1.2.3. Working the association

Now we will bring some people and events together in a new method in EventManager:
    private void addPersonToEvent(Long personId, Long eventId) {
        Session session = HibernateUtil.getSessionFactory().getCurrentSession();
        session.beginTransaction();

        Person aPerson = (Person) session.load(Person.class, personId);
        Event anEvent = (Event) session.load(Event.class, eventId);
        aPerson.getEvents().add(anEvent);

        session.getTransaction().commit();
    }
After loading a Person and an Event, simply modify the collection using the normal collection methods. There is no explicit call to update() or save(); Hibernate automatically detects that the collection has been modified and needs to be updated. This is called automatic dirty checking. You can also try it by modifying the name or the date property of any of your objects. As long as they are in persistent state, that is, bound to a particular Hibernate org.hibernate.Session, Hibernate monitors any changes and executes SQL in a write-behind fashion. The process of synchronizing the memory state with the database, usually only at the end of a unit of work, is called flushing. In our code, the unit of work ends with a commit, or rollback, of the database transaction.
You can load person and event in different units of work. Or you can modify an object outside of an org.hibernate.Session, when it is not in a persistent state (if it was persistent before, this state is called detached). You can even modify a collection when it is detached:
    private void addPersonToEvent(Long personId, Long eventId) {
        Session session = HibernateUtil.getSessionFactory().getCurrentSession();
        session.beginTransaction();

        Person aPerson = (Person) session
                .createQuery("select p from Person p left join fetch p.events where p.id = :pid")
                .setParameter("pid", personId)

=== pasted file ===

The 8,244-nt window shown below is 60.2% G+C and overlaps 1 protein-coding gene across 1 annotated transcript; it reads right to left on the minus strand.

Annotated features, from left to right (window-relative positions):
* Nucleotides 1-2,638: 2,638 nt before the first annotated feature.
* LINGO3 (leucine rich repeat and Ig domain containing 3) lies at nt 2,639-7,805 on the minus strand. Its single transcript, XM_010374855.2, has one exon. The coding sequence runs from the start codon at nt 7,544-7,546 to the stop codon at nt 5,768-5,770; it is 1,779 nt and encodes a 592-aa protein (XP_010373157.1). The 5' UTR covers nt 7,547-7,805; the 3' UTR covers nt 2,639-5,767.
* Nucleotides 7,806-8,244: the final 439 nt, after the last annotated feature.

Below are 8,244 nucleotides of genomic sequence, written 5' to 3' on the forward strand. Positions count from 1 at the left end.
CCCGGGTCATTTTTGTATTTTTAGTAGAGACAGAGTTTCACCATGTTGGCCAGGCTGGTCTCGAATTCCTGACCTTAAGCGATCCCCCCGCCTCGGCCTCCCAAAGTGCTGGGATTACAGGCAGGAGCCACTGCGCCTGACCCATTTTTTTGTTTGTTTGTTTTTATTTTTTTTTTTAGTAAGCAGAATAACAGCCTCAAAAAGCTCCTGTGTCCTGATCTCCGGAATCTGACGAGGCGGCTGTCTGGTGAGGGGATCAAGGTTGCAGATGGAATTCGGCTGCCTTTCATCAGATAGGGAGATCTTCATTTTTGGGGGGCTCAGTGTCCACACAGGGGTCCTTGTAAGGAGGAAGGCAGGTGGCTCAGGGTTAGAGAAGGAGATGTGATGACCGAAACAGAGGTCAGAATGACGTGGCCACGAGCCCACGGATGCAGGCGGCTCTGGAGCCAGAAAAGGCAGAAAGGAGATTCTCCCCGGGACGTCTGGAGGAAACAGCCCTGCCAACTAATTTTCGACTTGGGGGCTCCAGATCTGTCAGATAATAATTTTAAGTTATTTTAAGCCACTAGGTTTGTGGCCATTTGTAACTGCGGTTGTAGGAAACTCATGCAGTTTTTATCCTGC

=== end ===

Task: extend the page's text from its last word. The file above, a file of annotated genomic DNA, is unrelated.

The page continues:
.uniqueResult(); // Eager fetch the collection so we can use it detached
        Event anEvent = (Event) session.load(Event.class, eventId);

        session.getTransaction().commit();

        // End of first unit of work

        aPerson.getEvents().add(anEvent); // aPerson (and its collection) is detached

        // Begin second unit of work

        Session session2 = HibernateUtil.getSessionFactory().getCurrentSession();
        session2.beginTransaction();
        session2.update(aPerson); // Reattachment of aPerson

        session2.getTransaction().commit();
    }
The call to update makes a detached object persistent again by binding it to a new unit of work, so any modifications you made to it while detached can be saved to the database. This includes any modifications (additions/deletions) you made to a collection of that entity object.
This is not much use in our example, but it is an important concept you can incorporate into your own application. Complete this exercise by adding a new action to the main method of the EventManager and call it from the command line. If you need the identifiers of a person and an event - the save() method returns it (you might have to modify some of the previous methods to return that identifier):
        else if (args[0].equals("addpersontoevent")) {
            Long eventId = mgr.createAndStoreEvent("My Event", new Date());
            Long personId = mgr.createAndStorePerson("Foo", "Bar");
            mgr.addPersonToEvent(personId, eventId);
            System.out.println("Added person " + personId + " to event " + eventId);
        }
This is an example of an association between two equally important classes: two entities. As mentioned earlier, there are other classes and types in a typical model, usually "less important". Some you have already seen, like an int or a java.lang.String. We call these classes value types, and their instances depend on a particular entity. Instances of these types do not have their own identity, nor are they shared between entities. Two persons do not reference the same firstname object, even if they have the same first name. Value types cannot only be found in the JDK, but you can also write dependent classes yourself such as an Address or MonetaryAmount class. In fact, in a Hibernate application all JDK classes are considered value types.
You can also design a collection of value types. This is conceptually different from a collection of references to other entities, but looks almost the same in Java.